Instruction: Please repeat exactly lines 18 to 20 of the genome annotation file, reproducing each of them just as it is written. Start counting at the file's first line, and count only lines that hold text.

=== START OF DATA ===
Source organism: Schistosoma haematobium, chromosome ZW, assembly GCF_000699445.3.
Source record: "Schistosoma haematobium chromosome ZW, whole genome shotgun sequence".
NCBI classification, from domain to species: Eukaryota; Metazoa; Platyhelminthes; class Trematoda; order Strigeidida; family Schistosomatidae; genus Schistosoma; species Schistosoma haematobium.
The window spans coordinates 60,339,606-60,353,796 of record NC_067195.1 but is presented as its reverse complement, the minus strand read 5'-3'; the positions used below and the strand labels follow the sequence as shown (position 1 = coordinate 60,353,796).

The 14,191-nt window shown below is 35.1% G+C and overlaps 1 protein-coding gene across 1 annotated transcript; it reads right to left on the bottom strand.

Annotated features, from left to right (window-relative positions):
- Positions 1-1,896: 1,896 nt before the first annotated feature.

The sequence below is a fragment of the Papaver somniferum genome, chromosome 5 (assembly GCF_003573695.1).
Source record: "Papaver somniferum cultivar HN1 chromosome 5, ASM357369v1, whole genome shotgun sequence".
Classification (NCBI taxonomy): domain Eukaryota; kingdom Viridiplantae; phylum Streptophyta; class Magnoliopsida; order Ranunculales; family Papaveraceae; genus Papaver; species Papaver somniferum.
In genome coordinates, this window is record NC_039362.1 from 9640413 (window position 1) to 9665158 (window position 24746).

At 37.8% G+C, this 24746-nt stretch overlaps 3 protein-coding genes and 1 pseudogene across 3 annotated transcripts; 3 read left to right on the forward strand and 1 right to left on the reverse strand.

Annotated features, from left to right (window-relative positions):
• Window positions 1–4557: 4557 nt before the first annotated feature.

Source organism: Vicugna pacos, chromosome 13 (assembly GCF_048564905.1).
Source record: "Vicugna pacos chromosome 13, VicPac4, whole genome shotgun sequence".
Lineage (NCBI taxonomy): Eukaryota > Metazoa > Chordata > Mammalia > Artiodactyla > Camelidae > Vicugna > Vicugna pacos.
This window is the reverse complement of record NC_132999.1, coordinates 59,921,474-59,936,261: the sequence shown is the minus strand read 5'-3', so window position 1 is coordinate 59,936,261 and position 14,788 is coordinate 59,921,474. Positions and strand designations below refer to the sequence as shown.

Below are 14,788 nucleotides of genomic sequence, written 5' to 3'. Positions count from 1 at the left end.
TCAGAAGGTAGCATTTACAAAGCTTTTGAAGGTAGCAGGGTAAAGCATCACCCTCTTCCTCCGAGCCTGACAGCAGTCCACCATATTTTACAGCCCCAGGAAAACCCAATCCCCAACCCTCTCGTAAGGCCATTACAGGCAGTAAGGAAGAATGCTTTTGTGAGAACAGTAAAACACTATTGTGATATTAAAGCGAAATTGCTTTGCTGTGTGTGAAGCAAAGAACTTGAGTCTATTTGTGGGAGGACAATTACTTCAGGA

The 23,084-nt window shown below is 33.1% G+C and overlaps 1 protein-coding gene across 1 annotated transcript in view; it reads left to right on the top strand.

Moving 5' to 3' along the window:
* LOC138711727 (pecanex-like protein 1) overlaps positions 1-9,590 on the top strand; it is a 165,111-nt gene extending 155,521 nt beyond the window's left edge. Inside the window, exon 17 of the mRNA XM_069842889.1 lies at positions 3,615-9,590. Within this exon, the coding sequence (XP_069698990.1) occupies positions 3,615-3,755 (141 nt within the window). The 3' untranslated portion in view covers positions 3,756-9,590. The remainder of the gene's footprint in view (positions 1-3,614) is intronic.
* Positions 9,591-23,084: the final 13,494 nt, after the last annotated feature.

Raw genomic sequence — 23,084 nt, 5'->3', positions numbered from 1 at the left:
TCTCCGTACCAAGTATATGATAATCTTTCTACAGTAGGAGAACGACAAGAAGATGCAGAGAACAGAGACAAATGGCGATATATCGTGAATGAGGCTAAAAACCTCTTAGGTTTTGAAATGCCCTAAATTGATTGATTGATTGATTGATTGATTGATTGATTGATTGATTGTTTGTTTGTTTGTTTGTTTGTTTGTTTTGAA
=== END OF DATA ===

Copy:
This window is the reverse complement of record NC_132999.1, coordinates 59,921,474-59,936,261: the sequence shown is the minus strand read 5'-3', so window position 1 is coordinate 59,936,261 and position 14,788 is coordinate 59,921,474. Positions and strand designations below refer to the sequence as shown.

Below are 14,788 nucleotides of genomic sequence, written 5' to 3'. Positions count from 1 at the left end.
TCAGAAGGTAGCATTTACAAAGCTTTTGAAGGTAGCAGGGTAAAGCATCACCCTCTTCCTCCGAGCCTGACAGCAGTCCACCATATTTTACAGCCCCAGGAAAACCCAATCCCCAACCCTCTCGTAAGGCCATTACAGGCAGTAAGGAAGAATGCTTTTGTGAGAACAGTAAAACACTATTGTGATATTAAAGCGAAATTGCTTTGCTGTGTGTGAAGCAAAGAACTTGAGTCTATTTGTGGGAGGACAATTACTTCAGGA